These decisions do not apply here because Ms. Welch’s written plea
    
    agreement
    
               did not limit the government’s discretion to take certain
                positions at sentencing and
    
               specifically provided that additional terms were unenforceable
                unless made in writing and signed by all parties.
    
                                       * * * *
    
         In these circumstances, we decline to enforce the government’s
    
    alleged oral promises. They are unenforceable under the written plea
    
    agreement, lacked new consideration to constitute a new agreement, and
    
    did not relinquish the government’s discretion.
    
    
    
    
                                          9
    II.   Even if an implied covenant of good faith and fair dealing existed,
          it was not violated.
    
          Ms. Welch also claims that the government breached the implied
    
    covenant of good faith and fair dealing. For the sake of argument, we can
    
    assume without deciding that this covenant exists in plea agreements. But
    
    even with this assumption, Ms. Welch’s claim would fail: the district court
    
    found that there was not “any evidence of bad faith” (R. vol. II, at 82), and
    
    we uphold that finding.
    
          Our review is limited, for we must decide only whether the district
    
    court’s factual finding entailed clear error. United States v. Williams, 
    292 F.3d 681
    , 685 (10th Cir. 2002). To decide whether the district court
    
    committed clear error, we consider whether the court’s finding lacks record
    
    support or leaves us with a “definite and firm conviction” that the finding
    
    was incorrect. Id.
    
          We apply this standard to the district court’s finding that “confusion
    
    between the parties resulted from the semantics used by each side,” not bad
    
    faith. R. vol. II, at 82. In making this finding, the district court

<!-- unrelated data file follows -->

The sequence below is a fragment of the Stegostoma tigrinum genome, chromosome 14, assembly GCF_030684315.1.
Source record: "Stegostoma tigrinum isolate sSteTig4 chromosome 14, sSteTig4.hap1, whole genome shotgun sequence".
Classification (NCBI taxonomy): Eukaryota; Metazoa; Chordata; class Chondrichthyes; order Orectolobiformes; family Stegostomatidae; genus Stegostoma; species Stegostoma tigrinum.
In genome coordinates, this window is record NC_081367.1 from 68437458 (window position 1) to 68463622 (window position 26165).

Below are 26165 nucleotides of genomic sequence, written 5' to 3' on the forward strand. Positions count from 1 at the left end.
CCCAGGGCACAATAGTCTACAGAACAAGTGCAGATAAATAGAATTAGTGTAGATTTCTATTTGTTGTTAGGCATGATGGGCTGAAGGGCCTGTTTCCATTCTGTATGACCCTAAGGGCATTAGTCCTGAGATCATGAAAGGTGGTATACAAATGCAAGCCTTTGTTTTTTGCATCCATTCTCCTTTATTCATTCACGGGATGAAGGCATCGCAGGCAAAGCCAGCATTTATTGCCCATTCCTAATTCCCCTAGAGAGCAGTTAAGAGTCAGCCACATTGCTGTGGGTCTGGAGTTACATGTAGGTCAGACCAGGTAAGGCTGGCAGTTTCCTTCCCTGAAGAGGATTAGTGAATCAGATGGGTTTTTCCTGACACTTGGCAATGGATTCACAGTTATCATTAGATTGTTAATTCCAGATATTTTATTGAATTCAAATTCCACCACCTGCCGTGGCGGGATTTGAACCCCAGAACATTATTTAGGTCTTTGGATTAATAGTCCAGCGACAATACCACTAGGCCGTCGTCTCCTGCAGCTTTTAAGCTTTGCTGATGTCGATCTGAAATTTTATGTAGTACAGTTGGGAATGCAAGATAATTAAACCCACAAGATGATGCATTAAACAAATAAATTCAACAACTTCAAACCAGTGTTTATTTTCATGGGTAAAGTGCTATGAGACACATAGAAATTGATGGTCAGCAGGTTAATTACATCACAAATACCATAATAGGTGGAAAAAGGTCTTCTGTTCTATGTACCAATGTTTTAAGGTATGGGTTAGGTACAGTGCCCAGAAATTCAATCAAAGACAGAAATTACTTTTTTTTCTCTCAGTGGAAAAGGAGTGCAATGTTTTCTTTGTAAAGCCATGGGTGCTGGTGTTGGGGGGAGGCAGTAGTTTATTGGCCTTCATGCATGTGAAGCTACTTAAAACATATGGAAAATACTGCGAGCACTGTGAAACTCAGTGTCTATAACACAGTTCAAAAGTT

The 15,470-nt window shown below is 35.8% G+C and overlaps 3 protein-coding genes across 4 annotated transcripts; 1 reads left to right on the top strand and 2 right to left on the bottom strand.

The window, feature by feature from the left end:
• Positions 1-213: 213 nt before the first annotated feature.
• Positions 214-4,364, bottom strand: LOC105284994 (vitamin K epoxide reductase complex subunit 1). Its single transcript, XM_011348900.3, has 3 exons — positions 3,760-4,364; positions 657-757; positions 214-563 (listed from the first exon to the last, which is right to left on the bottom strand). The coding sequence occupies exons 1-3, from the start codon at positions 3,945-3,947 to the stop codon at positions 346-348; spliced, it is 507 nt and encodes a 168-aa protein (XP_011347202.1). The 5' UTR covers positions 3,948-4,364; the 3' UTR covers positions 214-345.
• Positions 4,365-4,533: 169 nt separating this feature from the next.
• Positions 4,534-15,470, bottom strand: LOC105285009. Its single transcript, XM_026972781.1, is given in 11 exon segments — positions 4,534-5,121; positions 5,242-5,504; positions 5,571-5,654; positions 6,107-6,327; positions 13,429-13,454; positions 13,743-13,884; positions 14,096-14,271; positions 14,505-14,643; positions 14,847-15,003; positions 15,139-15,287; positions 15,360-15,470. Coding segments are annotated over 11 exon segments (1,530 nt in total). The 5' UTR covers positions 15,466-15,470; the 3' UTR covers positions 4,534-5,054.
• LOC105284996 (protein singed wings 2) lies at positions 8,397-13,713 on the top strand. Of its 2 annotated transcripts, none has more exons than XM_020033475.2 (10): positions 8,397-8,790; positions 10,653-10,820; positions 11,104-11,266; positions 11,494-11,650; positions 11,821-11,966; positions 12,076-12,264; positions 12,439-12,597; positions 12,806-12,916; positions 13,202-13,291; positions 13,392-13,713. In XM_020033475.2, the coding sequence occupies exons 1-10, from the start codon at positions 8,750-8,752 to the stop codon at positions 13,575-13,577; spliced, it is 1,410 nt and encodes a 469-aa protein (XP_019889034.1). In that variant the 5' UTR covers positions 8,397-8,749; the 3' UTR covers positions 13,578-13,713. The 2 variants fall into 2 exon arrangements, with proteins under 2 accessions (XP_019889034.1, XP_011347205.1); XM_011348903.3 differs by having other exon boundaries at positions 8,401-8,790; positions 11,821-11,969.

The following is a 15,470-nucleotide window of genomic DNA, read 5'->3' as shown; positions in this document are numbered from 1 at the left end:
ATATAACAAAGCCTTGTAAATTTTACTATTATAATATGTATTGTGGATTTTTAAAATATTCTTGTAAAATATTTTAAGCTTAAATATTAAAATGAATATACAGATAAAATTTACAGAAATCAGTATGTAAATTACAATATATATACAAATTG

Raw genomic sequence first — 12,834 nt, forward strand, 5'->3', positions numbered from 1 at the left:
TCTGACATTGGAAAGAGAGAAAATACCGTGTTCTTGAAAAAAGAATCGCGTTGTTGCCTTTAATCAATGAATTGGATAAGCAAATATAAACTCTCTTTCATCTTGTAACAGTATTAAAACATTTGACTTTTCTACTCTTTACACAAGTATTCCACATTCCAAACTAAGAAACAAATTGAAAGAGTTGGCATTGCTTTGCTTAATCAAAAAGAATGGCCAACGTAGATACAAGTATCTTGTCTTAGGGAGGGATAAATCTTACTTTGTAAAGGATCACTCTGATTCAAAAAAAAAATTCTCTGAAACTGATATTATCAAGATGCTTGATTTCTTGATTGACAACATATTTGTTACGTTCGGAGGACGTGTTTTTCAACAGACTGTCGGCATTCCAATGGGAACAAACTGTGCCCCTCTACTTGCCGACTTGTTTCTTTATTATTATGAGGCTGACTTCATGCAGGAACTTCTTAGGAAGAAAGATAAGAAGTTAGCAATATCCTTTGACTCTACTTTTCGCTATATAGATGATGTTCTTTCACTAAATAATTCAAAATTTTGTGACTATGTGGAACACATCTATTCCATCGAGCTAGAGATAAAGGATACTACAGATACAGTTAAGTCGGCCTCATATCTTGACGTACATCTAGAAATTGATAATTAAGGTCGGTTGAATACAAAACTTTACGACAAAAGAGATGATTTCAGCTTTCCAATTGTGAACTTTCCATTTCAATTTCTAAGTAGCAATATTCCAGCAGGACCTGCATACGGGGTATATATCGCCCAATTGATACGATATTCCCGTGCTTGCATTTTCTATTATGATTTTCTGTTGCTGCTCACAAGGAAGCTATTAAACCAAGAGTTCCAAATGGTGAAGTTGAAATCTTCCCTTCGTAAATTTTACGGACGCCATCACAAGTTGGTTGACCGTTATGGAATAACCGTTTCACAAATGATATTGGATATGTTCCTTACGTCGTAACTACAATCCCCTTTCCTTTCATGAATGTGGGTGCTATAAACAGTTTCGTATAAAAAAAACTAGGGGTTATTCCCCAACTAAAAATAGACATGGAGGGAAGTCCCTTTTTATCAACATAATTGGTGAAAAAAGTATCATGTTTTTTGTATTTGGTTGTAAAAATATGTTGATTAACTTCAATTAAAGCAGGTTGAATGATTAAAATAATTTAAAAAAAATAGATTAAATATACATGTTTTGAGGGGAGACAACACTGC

characterized the government’s statements at the sentencing hearing as “so
    
    vague and lacking in substance that it carried no weight in the Court’s
    
    decision.” Id. at 82 n.1. 1
    
    
    1
          Ms. Welch argues that it does not matter whether the breach was
    intentional or affected the sentence. We decline to address these arguments
    because they do not affect our inquiry under the clear-error standard.
                                           10
           Ms. Welch disagrees, claiming that the prosecutor urged the district
    
    court to apply a 40-year sentence by stating that a 40-year sentence was
    
    “sufficient but not greater than necessary.” Appellant’s Opening Br. at 14,
    
    26; R. vol. I, at 310. For the sake of argument, we can assume that Ms.
    
    Welch is correct. But the prosecutor’s alleged support for a 40-year
    
    sentence would not require the district court to find bad faith.
    
           The government had already fulfilled its promises in the written plea
    
    agreement. At most, the prosecutor’s statement about a 40-year sentence
    
    might have conflicted with the alleged oral promises. But those alleged
    
    oral promises are unenforceable, and Ms. Welch did not rely on them. In
    
    these circumstances, we uphold the district court’s factual finding that the
    
    government had not acted in bad faith.
    
    III.   Conclusion
    
           We affirm.
    
    
                                        Entered for the Court
    
    
    
                                        Robert E. Bacharach
                                        Circuit Judge
    
    
    
    
                                         11